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The results of clinical drug trials are only one tool for judging the safety and potential

benefit of medical therapies and should not overshadow equally important factors such as
risk and patient preferences when selecting treatment options, assert the authors of a
provocative article in Alternative and Complementary Therapies, published by Mary Ann
Liebert, Inc.

Three elements form the irreducible basis for appropriate


MDM: safety; efficacy; and patient factors. Practitioners must
eliminate the significant, artificial, and philosophically driven
divide between CAM and conventional care as reflected in
the full appreciation of the safety and effectiveness of possible
treatments. Any treatment choice should reflect the needs and
desires of the individual patient.
The evidence base in medicine reflects enormous complexity.
The search for causality in possible treatments filters
many divergent concerns. RCTs represent one of many tools
in treatment selection and the ranking of efficacy. Other tools
such as the Bradford-Hill criteria can deliver a more balanced
consideration of evidence. Commercial bias in funding of research
distorts the evidence base needed for MDM and must
be acknowledged. Our vigilance for the safety of treatments
should be heightened. Rankings of effectiveness for medical
treatments form but one corner of the triangle of MDM.
The protection of health forms a crucial foundation for all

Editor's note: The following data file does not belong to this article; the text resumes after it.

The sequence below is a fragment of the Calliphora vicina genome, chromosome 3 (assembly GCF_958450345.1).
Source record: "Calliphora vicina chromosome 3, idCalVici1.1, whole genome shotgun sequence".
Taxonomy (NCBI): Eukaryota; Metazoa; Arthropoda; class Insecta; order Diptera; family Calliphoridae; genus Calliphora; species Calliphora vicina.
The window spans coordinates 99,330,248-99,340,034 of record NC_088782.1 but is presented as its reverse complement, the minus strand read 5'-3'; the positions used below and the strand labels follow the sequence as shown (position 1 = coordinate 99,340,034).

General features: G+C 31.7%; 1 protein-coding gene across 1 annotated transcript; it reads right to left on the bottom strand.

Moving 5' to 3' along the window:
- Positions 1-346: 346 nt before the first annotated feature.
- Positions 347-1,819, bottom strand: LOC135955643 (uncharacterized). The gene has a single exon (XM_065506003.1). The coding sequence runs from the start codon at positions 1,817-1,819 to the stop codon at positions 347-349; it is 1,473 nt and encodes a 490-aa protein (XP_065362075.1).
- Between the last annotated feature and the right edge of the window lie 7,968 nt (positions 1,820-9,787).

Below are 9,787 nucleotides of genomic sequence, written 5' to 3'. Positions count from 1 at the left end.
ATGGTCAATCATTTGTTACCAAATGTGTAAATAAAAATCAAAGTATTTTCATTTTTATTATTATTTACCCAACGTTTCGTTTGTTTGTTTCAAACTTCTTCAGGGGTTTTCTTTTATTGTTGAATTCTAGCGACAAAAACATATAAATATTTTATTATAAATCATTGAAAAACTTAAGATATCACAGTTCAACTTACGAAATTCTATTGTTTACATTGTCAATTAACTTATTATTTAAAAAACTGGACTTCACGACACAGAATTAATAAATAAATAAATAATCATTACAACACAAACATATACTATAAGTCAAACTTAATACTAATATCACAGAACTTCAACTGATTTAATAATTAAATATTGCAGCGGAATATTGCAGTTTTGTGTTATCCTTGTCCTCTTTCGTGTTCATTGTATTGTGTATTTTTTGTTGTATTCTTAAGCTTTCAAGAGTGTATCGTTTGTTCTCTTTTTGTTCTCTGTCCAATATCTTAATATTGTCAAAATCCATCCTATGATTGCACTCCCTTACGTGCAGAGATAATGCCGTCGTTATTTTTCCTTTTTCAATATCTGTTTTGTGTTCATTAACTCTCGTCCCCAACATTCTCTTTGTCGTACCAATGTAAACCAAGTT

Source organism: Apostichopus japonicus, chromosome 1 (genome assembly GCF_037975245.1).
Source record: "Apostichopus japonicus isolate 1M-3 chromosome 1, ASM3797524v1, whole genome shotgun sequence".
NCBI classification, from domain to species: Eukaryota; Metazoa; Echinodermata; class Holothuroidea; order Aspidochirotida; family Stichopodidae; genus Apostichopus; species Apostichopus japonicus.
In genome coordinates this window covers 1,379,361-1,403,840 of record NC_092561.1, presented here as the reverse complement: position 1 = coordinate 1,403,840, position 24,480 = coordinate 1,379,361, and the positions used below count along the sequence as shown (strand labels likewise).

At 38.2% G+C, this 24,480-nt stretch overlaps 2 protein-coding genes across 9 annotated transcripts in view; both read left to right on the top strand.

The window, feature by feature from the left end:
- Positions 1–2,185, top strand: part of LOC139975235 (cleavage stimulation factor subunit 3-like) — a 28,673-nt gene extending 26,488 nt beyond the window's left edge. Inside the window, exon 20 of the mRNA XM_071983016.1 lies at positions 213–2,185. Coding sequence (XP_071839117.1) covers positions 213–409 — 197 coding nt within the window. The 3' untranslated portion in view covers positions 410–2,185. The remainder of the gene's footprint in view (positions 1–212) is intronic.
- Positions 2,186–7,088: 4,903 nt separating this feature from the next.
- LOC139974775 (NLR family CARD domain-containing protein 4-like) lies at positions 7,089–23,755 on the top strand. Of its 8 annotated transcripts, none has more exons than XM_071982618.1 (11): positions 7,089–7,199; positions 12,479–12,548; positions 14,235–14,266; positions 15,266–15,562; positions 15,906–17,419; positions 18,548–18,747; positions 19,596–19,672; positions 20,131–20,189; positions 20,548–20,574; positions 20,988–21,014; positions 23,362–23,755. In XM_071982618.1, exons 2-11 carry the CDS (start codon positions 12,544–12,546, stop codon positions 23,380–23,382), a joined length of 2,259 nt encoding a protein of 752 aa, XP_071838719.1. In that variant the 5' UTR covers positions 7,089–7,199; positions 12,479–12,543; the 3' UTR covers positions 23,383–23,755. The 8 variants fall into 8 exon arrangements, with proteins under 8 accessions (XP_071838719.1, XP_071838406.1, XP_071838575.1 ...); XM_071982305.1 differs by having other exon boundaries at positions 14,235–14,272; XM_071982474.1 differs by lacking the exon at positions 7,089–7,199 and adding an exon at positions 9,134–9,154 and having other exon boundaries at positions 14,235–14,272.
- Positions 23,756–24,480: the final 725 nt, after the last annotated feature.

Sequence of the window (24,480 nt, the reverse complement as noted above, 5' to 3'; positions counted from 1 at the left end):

MDM. Is a treatment valuable if it cures the illness at hand
but damages the health of a patient in some other manner?
IM can support the creation of a needed dialectic between
effectiveness and safety in the examination of any possible
treatment. The rankings of safety should be severe and honest,
and take a public health orientation that guards the sanctity
of each individual’s well-being. Risk must be acknowledged
in all forms.
Patient belief and other patient-centered factors should
drive much more that occurs in MDM. The individual patient
forms the apex of the triangle in MDM. Every treatment
may have rankings of safety and effectiveness but there
is no right or wrong in MDM without considering the specific
needs of the individual patient. The individual’s belief
system will affect the value of a treatment significantly and
cannot be ignored. A comprehensive consideration of the patient’s
ecosystem as it relates to MDM will offer the best
filter for treatment selection. Other patient factors such as
cost and access may drive MDM. Finally, a deep reevaluation
of the informed consent process will bring MDM closer to
an ideal that is rarely met today.

Scott Shannon, MD, is an assistant clinical professor of psychiatry at the


University of Colorado, in Denver, Colorado. Andrew Weil, MD, is the
founder and director of the Program in Integrative Medicine, a professor
of medicine and public health, and the Jones-Lovell endowed chair in
integrative rheumatology at the University of Arizona, in Tucson, Arizona.
Bonnie J. Kaplan, PhD, is a professor in the department of paediatrics
and community health sciences at the University of Calgary, in Calgary,
Alberta, Canada.
http://www.liebertonline.com/doi/pdfplus/10.1089/act.2011.17210